But how do you figure out a case where \(x+y\) is even, \(x^2 + y^2\) is even but \(x^2 - y^2\) is not an even integer?

Let me give you an example: Say \(x = 3+\sqrt{6}\) and \(y = 3 - \sqrt{6}\).

What you should think about is: How can you prove with variables that answer is (E)? Perhaps, the form of x and y that I have given as an example can help you!
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Well then, lets amend my approach. Lets start from get-go.

Looking at 1st option and taking into account the fact that X and Y could be non-integers, we can't really say anything about the answer to the question with just option 1 on its own, I'd just call it insufficient right away after comming up with 2 different examples, one being integer and another - non-integer. Easiest ones that come into mind are: 1)X = 1, Y = 1: 2 is even, 0 is even 2)X = \(\sqrt{5}/2\), Y = \(\sqrt{3}/2\): 2 is even, 1/2 is not even This makes #1 insufficient on its own.

#2 - same story, take fractions as second example and integers as first example, insufficient on its own.

Now lets look at them together \(x^2 + y^2 = 2*k\) \(x + y = 2*m\) => \(y = 2*m - x\) \(x^2 + y^2 = (x+y)^2 - 2*x*y = (x+y)^2 - 2*x*(2*m-x) = 4*m^2 -2*x*(2*m - x) = 2*k\) \(2*k = 4*m^2 - 2*x*(2*m - x)\) => \(x^2 -2*m*x + 2*m^2 - k = 0\) \(x = m\)±\(\sqrt{k - m^2}\) \(y = 2*m - x = m\)∓\(\sqrt{k - m^2}\) So we found values of X and Y that would match 2 of these equation(both #1 and #2). That being said, k and m are random positive integers thus we can't be sure if the expression under the root is a perfect square or not. If you input these values into your question, you will get \(x^2 - y^2 = (x-y)*(x+y) =\)±\(4*m*\sqrt{k - m^2}\) which unfortunatelly doesn't answer our question coz of root's value being uncertain (perfect square, then answer is "even", if it is not perfect square, then answer is "not even") The answer E, yet again, contradicts the OA, which is unfortunate.

Looks like my first attempt to make a task became a train wreck

VeritasPrepKarishma, Zhenek thanks for your explanations, it is now clear. I've changed answer to E. Looks like this isn't 600-700 lvl task.
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I would like to better understand what went wrong in my approach:

The question is: \((X + Y)(X - Y)\) = Even? Which I rephrased too: \(X^2 + Y^2 - 2XY\) = Even? Hence, when looking at statement 1 and 2, I'm able to asses that X and Y need to either both be Even or Odd, and \(2XY\) has to be Even. So I just went on to select D.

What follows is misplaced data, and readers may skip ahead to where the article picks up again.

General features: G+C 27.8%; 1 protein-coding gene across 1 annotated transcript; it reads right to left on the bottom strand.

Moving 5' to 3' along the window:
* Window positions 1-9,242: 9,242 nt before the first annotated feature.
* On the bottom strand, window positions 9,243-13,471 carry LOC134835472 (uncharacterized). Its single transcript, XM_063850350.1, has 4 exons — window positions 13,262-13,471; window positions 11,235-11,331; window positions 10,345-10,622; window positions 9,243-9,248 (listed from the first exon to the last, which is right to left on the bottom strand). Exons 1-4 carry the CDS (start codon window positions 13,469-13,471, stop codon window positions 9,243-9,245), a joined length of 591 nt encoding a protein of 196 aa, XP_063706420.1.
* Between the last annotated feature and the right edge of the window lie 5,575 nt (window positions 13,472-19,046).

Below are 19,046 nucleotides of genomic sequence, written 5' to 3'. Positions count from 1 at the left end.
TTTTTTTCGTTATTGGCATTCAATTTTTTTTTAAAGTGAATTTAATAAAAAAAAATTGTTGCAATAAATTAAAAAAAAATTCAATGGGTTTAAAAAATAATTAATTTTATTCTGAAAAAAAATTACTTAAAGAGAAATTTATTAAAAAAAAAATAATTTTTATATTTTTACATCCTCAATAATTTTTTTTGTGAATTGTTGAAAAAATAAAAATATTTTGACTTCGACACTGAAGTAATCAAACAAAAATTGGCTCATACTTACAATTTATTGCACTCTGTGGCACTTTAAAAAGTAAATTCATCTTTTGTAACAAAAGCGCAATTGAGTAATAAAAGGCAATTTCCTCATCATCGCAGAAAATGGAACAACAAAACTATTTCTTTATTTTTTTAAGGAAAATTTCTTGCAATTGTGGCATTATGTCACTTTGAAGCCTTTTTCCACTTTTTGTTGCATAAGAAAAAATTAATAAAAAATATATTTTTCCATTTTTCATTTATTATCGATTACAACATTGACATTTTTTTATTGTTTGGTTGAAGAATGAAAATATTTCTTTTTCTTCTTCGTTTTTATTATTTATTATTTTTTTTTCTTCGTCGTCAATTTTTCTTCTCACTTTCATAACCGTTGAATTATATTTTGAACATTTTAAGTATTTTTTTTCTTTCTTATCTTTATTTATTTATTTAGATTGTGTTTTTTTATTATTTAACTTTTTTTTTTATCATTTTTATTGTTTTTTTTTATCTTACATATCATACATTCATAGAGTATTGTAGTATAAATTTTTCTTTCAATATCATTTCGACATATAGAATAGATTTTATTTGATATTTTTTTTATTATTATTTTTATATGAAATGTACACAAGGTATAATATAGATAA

Please help me understand why I can't take this shortcut and I fell right into it.

I would like to better understand what went wrong in my approach:

The question is: \((X + Y)(X - Y)\) = Even? Which I rephrased too: \(X^2 + Y^2 - 2XY\) = Even? Hence, when looking at statement 1 and 2, I'm able to asses that X and Y need to either both be Even or Odd, and \(2XY\) has to be Even. So I just went on to select D.

Please help me understand why I can't take this shortcut and I fell right into it.

I swear I have not been drinking. Just working too hard! Nonetheless, this is unacceptable of me. Thanks very much Karishma, and forgive my carelessness.

VeritasPrepKarishma wrote:

Hadrienlbb wrote:

I had a hard time with this question.

I would like to better understand what went wrong in my approach:

The question is: \((X + Y)(X - Y)\) = Even? Which I rephrased too: \(X^2 + Y^2 - 2XY\) = Even? Hence, when looking at statement 1 and 2, I'm able to asses that X and Y need to either both be Even or Odd, and \(2XY\) has to be Even. So I just went on to select D.

Please help me understand why I can't take this shortcut and I fell right into it.

I swear I have not been drinking. Just working too hard! Nonetheless, this is unacceptable of me. Thanks very much Karishma, and forgive my carelessness.

VeritasPrepKarishma wrote:

Hadrienlbb wrote:

I had a hard time with this question.

I would like to better understand what went wrong in my approach:

The question is: \((X + Y)(X - Y)\) = Even? Which I rephrased too: \(X^2 + Y^2 - 2XY\) = Even? Hence, when looking at statement 1 and 2, I'm able to asses that X and Y need to either both be Even or Odd, and \(2XY\) has to be Even. So I just went on to select D.

Please help me understand why I can't take this shortcut and I fell right into it.

Thanks,

Note that \((X + Y)*(X - Y) = X^2 - Y^2\)

It is better to make these errors during practice so that you do not make them during the actual exam!!